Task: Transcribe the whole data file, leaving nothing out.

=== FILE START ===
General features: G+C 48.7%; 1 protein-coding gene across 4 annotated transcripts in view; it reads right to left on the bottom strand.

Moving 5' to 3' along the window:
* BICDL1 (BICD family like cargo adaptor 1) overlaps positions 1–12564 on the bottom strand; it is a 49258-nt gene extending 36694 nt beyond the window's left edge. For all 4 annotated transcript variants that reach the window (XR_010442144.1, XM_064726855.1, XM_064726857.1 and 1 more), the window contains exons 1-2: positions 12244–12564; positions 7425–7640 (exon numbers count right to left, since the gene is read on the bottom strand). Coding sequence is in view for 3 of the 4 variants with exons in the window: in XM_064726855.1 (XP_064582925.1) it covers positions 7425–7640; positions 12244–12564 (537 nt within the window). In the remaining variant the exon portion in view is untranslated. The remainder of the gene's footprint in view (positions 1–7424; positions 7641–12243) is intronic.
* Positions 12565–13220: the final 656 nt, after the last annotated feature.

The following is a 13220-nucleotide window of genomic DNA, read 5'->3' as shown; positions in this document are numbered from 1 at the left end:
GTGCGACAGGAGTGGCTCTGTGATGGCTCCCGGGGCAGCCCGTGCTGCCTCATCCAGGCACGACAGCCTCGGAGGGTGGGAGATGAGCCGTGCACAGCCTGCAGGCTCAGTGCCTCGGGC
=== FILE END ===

General features: G+C 48.7%; 1 protein-coding gene across 4 annotated transcripts in view; it reads right to left on the bottom strand.

Moving 5' to 3' along the window:
* BICDL1 (BICD family like cargo adaptor 1) overlaps positions 1–12564 on the bottom strand; it is a 49258-nt gene extending 36694 nt beyond the window's left edge. For all 4 annotated transcript variants that reach the window (XR_010442144.1, XM_064726855.1, XM_064726857.1 and 1 more), the window contains exons 1-2: positions 12244–12564; positions 7425–7640 (exon numbers count right to left, since the gene is read on the bottom strand). Coding sequence is in view for 3 of the 4 variants with exons in the window: in XM_064726855.1 (XP_064582925.1) it covers positions 7425–7640; positions 12244–12564 (537 nt within the window). In the remaining variant the exon portion in view is untranslated. The remainder of the gene's footprint in view (positions 1–7424; positions 7641–12243) is intronic.
* Positions 12565–13220: the final 656 nt, after the last annotated feature.

The following is a 13220-nucleotide window of genomic DNA, read 5'->3' as shown; positions in this document are numbered from 1 at the left end:
GTGCGACAGGAGTGGCTCTGTGATGGCTCCCGGGGCAGCCCGTGCTGCCTCATCCAGGCACGACAGCCTCGGAGGGTGGGAGATGAGCCGTGCACAGCCTGCAGGCTCAGTGCCTCGGGC